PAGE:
Instead, ResPublica suggests using the revenue from the Clean Air Zone charges, plus hiked vehicle registration fees, to create “Pollution Reduction Vouchers”.

Low-income households with older cars, that would be liable to charging, could then use the vouchers to help secure alternative transport, buy a new and compliant car, or retrofit their existing vehicle with new technology.

3. Extend Vehicle Excise Duty

Vehicle Excise Duty is currently only tiered by how much CO2 pollution a car creates for the first year. After that it becomes a flat rate for all cars under £40,000. The report suggests changing this so that the most polluting vehicles for CO2, NOx and PM2.5 continue to pay higher rates throughout their life span.

For ClientEarth CEO James Thornton, changes to vehicle excise duty are key to moving people onto cleaner modes of transport: “We need a network of clean air zones to keep the most polluting diesel vehicles from the most polluted parts of our towns and cities and incentives such as a targeted scrappage scheme and changes to vehicle excise duty to move people onto cleaner modes of transport.”

4. Repurposed car parks

You would think city bosses would want less cars in the centre of town. But while less cars is good news for oxygen-breathers, it is bad news for city budgets reliant on parking charges. But using car parks to tap into new revenue from property development and joint ventures could help cities reverse this thinking.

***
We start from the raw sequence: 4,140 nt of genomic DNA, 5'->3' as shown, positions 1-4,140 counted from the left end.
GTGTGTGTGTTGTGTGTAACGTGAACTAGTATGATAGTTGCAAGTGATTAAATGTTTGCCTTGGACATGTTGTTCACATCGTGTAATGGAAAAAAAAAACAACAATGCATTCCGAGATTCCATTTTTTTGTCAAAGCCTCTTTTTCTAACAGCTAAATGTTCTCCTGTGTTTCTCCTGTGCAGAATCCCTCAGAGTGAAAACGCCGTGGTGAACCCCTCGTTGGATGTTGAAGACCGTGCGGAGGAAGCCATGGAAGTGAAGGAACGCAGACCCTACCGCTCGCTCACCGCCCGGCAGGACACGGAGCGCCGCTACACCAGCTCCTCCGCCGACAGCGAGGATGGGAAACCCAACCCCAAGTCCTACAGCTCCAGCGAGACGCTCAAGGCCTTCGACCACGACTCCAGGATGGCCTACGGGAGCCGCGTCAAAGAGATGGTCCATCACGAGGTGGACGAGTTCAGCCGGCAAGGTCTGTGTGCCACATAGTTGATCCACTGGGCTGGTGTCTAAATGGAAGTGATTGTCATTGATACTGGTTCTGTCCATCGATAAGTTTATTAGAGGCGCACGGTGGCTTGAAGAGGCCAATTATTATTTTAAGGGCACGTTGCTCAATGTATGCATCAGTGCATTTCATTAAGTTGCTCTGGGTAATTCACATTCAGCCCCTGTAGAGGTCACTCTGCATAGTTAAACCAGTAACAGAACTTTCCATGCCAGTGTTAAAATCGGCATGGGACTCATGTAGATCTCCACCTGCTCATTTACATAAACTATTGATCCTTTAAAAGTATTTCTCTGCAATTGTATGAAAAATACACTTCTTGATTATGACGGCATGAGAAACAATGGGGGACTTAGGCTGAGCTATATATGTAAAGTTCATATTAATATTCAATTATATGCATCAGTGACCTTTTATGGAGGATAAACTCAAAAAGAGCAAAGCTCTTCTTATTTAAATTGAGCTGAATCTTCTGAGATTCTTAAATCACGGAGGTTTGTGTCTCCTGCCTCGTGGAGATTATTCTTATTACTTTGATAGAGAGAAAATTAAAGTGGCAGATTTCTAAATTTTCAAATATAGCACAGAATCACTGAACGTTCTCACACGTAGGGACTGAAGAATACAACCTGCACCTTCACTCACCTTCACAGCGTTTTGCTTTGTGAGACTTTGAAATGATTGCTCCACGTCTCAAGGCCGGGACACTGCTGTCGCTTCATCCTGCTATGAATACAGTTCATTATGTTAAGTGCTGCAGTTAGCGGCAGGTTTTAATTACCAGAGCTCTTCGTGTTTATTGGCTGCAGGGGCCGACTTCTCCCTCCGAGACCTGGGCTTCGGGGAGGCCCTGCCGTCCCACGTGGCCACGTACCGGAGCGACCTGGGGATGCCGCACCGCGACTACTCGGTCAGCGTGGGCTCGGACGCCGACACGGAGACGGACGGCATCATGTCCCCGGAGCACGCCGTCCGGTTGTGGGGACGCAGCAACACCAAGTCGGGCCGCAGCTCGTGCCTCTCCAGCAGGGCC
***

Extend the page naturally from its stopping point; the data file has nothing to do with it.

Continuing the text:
5. Prioritise public awareness

Charge zones can be understandably unpopular. In 2008, a referendum in Manchester defeated the idea of congestion charging. So a big effort is needed to raise public awareness of the health crisis our roads have caused. Metro mayors should outline pollution plans in their manifestos, the report suggests. And cities can take advantage of their existing assets. For example in London there are plans to use electronics in the Underground to update travellers on the air pollution levels.

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Change is already in the air. Southampton has used money from the Local Sustainable Travel Fund to run a successful messaging campaign. And in 2011 Nottingham City Council became the first city to implement a Workplace Parking levy – a scheme which has raised £35.3m to help extend its tram system, upgrade the station and purchase electric buses.

But many more “air necessities” are needed before we can forget about pollution’s worry and its strife.  

 

India Bourke is an environment writer and editorial assistant at the New Statesman.